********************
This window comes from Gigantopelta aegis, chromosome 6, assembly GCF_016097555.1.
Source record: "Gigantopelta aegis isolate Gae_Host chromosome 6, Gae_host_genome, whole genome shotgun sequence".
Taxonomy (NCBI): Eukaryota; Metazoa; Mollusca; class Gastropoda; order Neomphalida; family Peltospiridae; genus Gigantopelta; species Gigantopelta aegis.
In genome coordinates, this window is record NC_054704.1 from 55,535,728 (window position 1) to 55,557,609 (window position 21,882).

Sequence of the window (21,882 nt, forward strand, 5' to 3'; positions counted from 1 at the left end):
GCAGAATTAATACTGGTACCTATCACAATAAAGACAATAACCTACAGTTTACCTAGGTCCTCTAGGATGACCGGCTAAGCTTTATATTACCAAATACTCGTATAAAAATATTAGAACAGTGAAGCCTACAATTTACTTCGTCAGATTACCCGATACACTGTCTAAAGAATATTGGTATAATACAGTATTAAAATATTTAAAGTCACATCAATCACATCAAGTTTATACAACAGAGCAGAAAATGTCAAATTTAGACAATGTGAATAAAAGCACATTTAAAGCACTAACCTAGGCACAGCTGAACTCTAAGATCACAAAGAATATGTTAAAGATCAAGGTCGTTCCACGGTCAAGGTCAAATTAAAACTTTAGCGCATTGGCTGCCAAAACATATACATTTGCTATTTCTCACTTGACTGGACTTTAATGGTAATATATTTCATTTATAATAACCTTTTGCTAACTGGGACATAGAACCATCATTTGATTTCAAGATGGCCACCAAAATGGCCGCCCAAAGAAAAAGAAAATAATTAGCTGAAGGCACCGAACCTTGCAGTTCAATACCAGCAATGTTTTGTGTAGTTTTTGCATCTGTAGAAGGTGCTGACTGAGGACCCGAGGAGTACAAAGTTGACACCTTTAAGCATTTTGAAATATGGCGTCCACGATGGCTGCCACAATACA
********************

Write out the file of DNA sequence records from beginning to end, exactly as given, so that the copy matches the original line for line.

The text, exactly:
This window comes from Gigantopelta aegis, chromosome 6, assembly GCF_016097555.1.
Source record: "Gigantopelta aegis isolate Gae_Host chromosome 6, Gae_host_genome, whole genome shotgun sequence".
Taxonomy (NCBI): Eukaryota; Metazoa; Mollusca; class Gastropoda; order Neomphalida; family Peltospiridae; genus Gigantopelta; species Gigantopelta aegis.
In genome coordinates, this window is record NC_054704.1 from 55,535,728 (window position 1) to 55,557,609 (window position 21,882).

Sequence of the window (21,882 nt, forward strand, 5' to 3'; positions counted from 1 at the left end):
GCAGAATTAATACTGGTACCTATCACAATAAAGACAATAACCTACAGTTTACCTAGGTCCTCTAGGATGACCGGCTAAGCTTTATATTACCAAATACTCGTATAAAAATATTAGAACAGTGAAGCCTACAATTTACTTCGTCAGATTACCCGATACACTGTCTAAAGAATATTGGTATAATACAGTATTAAAATATTTAAAGTCACATCAATCACATCAAGTTTATACAACAGAGCAGAAAATGTCAAATTTAGACAATGTGAATAAAAGCACATTTAAAGCACTAACCTAGGCACAGCTGAACTCTAAGATCACAAAGAATATGTTAAAGATCAAGGTCGTTCCACGGTCAAGGTCAAATTAAAACTTTAGCGCATTGGCTGCCAAAACATATACATTTGCTATTTCTCACTTGACTGGACTTTAATGGTAATATATTTCATTTATAATAACCTTTTGCTAACTGGGACATAGAACCATCATTTGATTTCAAGATGGCCACCAAAATGGCCGCCCAAAGAAAAAGAAAATAATTAGCTGAAGGCACCGAACCTTGCAGTTCAATACCAGCAATGTTTTGTGTAGTTTTTGCATCTGTAGAAGGTGCTGACTGAGGACCCGAGGAGTACAAAGTTGACACCTTTAAGCATTTTGAAATATGGCGTCCACGATGGCTGCCACAATACA